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Fright Night Fears: Ways to Make Halloween Less Scary for Children

Halloween decorations are in full force in stores and around town. You may notice your preschooler feeling a little more fearful than usual with the spooks and goblins lining store shelves.

If your preschooler is on the younger side, this might be the first year they became truly afraid around Halloween. One of the social emotional developmental tasks of the preschool years is to learn to cope with common fears. With some gentle guidance and understanding, we can help our preschoolers navigate this extra spooky time of year.

Bats on the brain

Around age 4 and 5, you may notice your child getting frightened by things they previously paid little attention to. A picture in their room or shadows on the wall may suddenly turn into scary monsters, bugs, or evil characters. At this age, children are learning to tell the difference between reality and fantasy, so those lines can be blurred. They are  learning to cope with more complex fears, led by their growing imaginations. Common fears for this age include:

  • Being alone
  • The dark
  • “Scary” or “bad” people
  • Imaginary creatures
  • Characters from movies or cartoons

The underlying theme of many childhood fears is safety. Children need to know that the adults in their lives will keep them safe until they can keep themselves safe, no matter what. Halloween brings many opportunities to reassure our kids of their safety and maybe have some fun in the process.

Helping make Halloween less scary

The concept of Halloween is pretty complex for a child: They might like the idea of getting candy, but don’t understand why people are in costumes and walking door-to-door in the dark to ask for it. There are multiple ways to tackle Halloween fears.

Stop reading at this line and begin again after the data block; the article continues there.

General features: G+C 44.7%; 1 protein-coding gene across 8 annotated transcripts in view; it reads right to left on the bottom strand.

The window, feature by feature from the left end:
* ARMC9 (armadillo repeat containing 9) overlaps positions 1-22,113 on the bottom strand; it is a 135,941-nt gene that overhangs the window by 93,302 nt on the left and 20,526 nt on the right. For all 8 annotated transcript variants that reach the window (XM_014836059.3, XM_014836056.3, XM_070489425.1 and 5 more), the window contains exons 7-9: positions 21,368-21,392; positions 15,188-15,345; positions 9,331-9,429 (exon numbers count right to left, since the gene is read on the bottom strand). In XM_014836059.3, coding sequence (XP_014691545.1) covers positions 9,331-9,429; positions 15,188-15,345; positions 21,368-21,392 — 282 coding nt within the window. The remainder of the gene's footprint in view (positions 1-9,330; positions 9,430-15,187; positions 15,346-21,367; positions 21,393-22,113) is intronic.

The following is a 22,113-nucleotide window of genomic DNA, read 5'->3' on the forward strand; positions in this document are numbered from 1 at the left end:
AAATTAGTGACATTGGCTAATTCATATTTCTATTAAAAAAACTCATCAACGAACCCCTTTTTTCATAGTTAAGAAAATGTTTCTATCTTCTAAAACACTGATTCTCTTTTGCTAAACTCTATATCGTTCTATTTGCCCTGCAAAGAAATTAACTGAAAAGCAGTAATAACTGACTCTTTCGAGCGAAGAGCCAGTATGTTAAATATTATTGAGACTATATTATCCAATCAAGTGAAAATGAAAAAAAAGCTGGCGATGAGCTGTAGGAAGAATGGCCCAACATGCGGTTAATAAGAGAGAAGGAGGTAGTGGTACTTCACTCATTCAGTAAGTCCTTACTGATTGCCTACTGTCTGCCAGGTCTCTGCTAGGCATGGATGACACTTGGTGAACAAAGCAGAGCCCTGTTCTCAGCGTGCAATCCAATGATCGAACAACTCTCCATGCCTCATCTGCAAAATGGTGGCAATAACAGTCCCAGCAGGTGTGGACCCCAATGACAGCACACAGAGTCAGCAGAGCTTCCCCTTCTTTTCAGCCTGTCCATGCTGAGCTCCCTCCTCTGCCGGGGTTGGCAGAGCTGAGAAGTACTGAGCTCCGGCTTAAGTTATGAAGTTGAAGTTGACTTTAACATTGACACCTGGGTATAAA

The first is to simply talk about it.

  • Have a conversation with your child about Halloween: “Halloween is a day where kids and grownups like to play dress up. During this time of year, we are going to see lots of costumes and decorations—some silly, some spooky. Just remember, they are all pretend.”
  • Let your child know that everyone gets scared at times, even parents. Share a story of when you were scared and how you faced your fear.
  • Use Halloween-inspired picture books to prep your child for what to expect on Halloween and during the month of October.

For more tips and to read the full article, visit lanekids.org.

This article is brought to you by Parenting Now Parenting Educators and authors Amanda Bedortha, Claire Davis and Lynne Swartz and consultant Jay Thompson (andupdatemywebsite.com).  Parenting Now is passionate about happy, healthy families. For more information about Parenting Now please visit their website (https://parentingnow.org/) or contact us at info@parentingnow.org

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